Time, 1:41%. • '.-.- -.V **"•." "
Fifth race, six furlongs—George Arnold,
122,. Winkfield, 11. to 5, won; Money Mu.r.,
102, Dominick, 4 to 1, second; Boney Boy,
90, Beaton, 30 to 1. third. Time, 1:1314."
Sixth lace, mile and a half, selling—
Kentucky Babe, SS.'Davisson, 6 to 1, won;
False Lead, 102, Geormley. 6 to 1, sec
ond: Tammany Chicf r .90,' Hope, 12 to 1,
tlrrd. Time. 2:37^. h- v..-l.. : ;;, ; v;!- ,-,:; •'-.-'
Seventh race, one. . mile, selling—Me-.
j Ciitbney, 7S, Da^issph. 10 to.l, won; Uledi,
| 97, Jackson;' 10 to 1, "second; Barrack, 108,:
j Winkfield, 8 to 5, third. Time, 1:39%. '-
ITHE ST. PAUL GLOBE, SUNDAY, SEPTEMBER 22, l9oi.
ROOTERS ARE GLUM
HI'NXESOTA MADE A POOR SHOW-
;;--"--.- ,;IXG IX YESTERDAY'S V ■
'^j-r; '^\ : . ■'' ■'-"_. . GAME ' '"''.;'
COULDN'T j; SCORE ON CENTRAL
'Varsity Players'Lnckeil 'Siiirit, mill
■ Fell 'Down Wo fully— Tall
Hnstling Must Be
.':'■'' Done.-..; v. *; ""'■; i-... - . t - :
.-; "'.-—■ ,"■" .'. '•' . >••" ■ '-; •sS
The university football \ team made a
most discouraging -showing yesterday
afternoon I; against the ■ elevens - represent- ■
ing the central high schools of M nne
apolis . and . St. Paul. In the : first ■ half,
pla\ing against the Minneapolis nigii;
the-'varsity; boys were unable to cross
the goal line once; In the second half,
against St. Paul, they scored ' three, tou;'h,r
downs. Knowiton failed on two of the
goals/./- ';:- .- ; '"*-.■. v'ij" '0
Much can.be said in praise of.the worK
di.no .by the Minneapolis high: school
players.. Although outweighed? by about
twenty- pounds to the man and , with a
strong wind' against them, they held the.;,
'varsity down in splendid : style. Me-"
Carthy, at' center, played all around big"
Strathern, and Marshall, at right tackle, '
made a ve.ry creditable showing against j
Fee. Burlington, at end, did magriittceht' |
work, and. Blackwell, at left guard, play- j
ing his first .game, fairly held Ins own j
against .Mueller, while Morse, on the I
olher. side of the center, clearly out- !
played Van Camp. Bidlake, Merrill and I
the others did very commendable work:- i;t
■ = ST. -PAULr'S GOOD SHOWING. - ■
The St. Paul boys" also showed up well,
although not as well as Minneapolis cen
tral. They were the l.ghtest of the three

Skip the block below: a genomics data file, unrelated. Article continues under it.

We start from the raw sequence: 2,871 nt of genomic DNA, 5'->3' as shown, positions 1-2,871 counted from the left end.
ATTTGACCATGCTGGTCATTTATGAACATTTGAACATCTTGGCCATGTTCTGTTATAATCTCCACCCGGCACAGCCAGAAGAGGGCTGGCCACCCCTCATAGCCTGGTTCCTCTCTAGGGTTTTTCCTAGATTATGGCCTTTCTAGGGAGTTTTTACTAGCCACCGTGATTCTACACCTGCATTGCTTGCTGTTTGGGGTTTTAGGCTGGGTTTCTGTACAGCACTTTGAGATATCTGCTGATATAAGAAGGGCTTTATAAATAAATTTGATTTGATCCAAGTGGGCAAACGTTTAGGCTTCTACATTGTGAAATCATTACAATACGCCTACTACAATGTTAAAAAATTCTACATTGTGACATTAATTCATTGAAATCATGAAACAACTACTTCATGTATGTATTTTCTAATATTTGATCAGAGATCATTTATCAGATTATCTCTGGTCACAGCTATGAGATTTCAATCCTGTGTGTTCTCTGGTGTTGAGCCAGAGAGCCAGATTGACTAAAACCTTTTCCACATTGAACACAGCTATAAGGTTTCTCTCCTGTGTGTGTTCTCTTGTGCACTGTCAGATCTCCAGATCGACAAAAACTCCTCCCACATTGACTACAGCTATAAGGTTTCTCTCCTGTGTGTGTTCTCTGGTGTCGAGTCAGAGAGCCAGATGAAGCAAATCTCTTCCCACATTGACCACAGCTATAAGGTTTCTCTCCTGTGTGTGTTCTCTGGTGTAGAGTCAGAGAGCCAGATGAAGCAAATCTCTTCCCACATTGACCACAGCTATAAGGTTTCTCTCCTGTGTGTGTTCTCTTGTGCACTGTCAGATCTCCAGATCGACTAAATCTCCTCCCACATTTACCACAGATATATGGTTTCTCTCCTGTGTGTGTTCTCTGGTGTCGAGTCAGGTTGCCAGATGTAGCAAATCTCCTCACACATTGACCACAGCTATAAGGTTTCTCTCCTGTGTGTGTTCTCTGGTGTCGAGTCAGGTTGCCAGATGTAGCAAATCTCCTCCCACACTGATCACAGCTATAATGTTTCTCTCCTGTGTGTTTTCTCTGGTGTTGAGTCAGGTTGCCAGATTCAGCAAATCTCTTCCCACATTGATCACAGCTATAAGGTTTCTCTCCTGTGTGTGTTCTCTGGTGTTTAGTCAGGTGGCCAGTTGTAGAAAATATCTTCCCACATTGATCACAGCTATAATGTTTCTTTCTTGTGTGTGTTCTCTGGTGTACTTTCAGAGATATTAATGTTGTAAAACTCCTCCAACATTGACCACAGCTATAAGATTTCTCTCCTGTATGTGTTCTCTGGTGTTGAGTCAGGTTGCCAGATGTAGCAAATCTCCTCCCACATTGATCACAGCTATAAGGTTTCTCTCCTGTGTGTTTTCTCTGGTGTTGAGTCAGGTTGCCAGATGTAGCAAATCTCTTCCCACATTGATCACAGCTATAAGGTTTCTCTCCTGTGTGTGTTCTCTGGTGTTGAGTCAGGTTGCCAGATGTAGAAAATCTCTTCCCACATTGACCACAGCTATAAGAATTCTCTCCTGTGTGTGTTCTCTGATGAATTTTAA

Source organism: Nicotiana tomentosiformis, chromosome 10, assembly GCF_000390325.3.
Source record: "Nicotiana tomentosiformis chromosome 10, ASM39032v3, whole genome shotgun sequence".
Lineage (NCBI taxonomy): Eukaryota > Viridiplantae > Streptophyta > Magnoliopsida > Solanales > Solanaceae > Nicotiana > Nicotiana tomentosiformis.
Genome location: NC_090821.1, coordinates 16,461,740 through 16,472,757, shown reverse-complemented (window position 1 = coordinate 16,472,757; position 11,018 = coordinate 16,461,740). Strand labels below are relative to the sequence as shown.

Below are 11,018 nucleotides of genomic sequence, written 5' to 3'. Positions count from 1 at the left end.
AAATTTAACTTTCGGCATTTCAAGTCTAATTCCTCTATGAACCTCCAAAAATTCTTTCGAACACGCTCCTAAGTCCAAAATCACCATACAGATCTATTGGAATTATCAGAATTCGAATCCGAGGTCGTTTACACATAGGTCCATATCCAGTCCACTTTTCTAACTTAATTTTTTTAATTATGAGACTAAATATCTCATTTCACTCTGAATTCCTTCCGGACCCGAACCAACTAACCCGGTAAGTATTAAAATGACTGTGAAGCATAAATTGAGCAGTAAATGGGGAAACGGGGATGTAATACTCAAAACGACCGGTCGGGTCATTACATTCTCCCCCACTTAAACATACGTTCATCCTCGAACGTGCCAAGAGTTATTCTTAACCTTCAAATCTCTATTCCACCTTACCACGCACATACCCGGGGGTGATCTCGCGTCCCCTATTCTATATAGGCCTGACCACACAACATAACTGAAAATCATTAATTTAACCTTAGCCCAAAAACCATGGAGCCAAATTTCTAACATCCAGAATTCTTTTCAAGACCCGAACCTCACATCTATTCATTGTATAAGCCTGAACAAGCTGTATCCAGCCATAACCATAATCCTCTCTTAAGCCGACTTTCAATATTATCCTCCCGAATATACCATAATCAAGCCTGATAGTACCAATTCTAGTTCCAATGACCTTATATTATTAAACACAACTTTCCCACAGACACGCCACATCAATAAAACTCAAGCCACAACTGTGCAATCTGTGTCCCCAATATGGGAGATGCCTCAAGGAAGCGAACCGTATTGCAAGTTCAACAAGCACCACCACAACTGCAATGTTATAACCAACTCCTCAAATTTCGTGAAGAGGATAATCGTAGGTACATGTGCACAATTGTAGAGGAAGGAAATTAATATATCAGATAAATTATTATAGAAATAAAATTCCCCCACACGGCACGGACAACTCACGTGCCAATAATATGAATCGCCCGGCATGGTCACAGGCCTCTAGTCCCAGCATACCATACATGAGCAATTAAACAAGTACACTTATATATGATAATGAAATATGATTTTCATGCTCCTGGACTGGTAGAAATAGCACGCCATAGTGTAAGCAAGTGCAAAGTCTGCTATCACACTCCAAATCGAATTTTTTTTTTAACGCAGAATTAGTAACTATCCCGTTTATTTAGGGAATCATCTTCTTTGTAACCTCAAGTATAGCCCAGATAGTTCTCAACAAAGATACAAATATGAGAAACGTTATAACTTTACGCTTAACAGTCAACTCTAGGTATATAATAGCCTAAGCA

teams and; faced a fiercer offense than
the other high school eleven, but, in spite
of the odds against them, put up a most
plucky fight. . .. ./;' -■■;■'
On the university team hardly a ,man
played, the game as it should be played.'
On th«, defensive the 'varsity men found
little difficulty in .holding either. of the
high school teams, but on the offensive
their play was atrocious. In fact, if the
work of the 'varsity is to be judged on
yesterday's showing (which every root
er must pray is not correct) many of the
players have mistaken their, vocations.;
rThe offensive work, especially in the
first half, showed little . ginger and no
judgment or teamwork. The runners hit
. the line with a gentleness which would
d'sprove any contention as to the brutal
ity of" the game. ; '■'■ . ' :■■••■'<
'.. "■;.';' NO AGGRESSIVE . WORK.
The blockers seemed to forget that
their duty was to put the opposing play
ers out of the . play. -Frequently the
backs would pass a tackier without
touching him, giving him every oppor
tunity to reach the runner. The aggres
sive; quality which characterized Minne
sota's offense, last fall was entirely lack
ing. Individually and / collectively the
'varsity men disported themselves in a
manner which made the rooters seriouslyl
debate whether they were not inten
tionally "playing horse." ' '-■" 1 ' • .
The 'varsity won the toss for the first
half and Bidlake kicked off for Central
higlx The 'varsity rushed ten yards and
lost the ball for holding. Central retain
ed the pigskin hardly a moment, but
whatever chance the 'varsity had to sore
was spoiled. by holding in the line, using
hands or fumbles. Once, shortly after
j the game began, this inability to hold the
ball came near costing dear. McCarthy,
seizing the oval, as it was dropped by onV
I of. the 'varsity backs, broke free from the
: bunch with a clear field before him. Fee
■ saved a touchdown, overtaking the hi^h
i school. captain, and bringing him to earth'
at the 'varsity, forty'yard line. .-:.'-
The half proved uninteresting, the hi~h
school boys playing entirely on ,the de
fensive, but the poor play of the varsity
prevented the taking advantage of its
opponent's inability to gain ground. Once
they rushed the ball to:th"e ten-yard line,
but a confusion of signals resulted. m a
forward pass which gave the ball to the
higth school. .
In the second half the varsity again
won the toss- and the wind. The men
gave evidence of having received a severe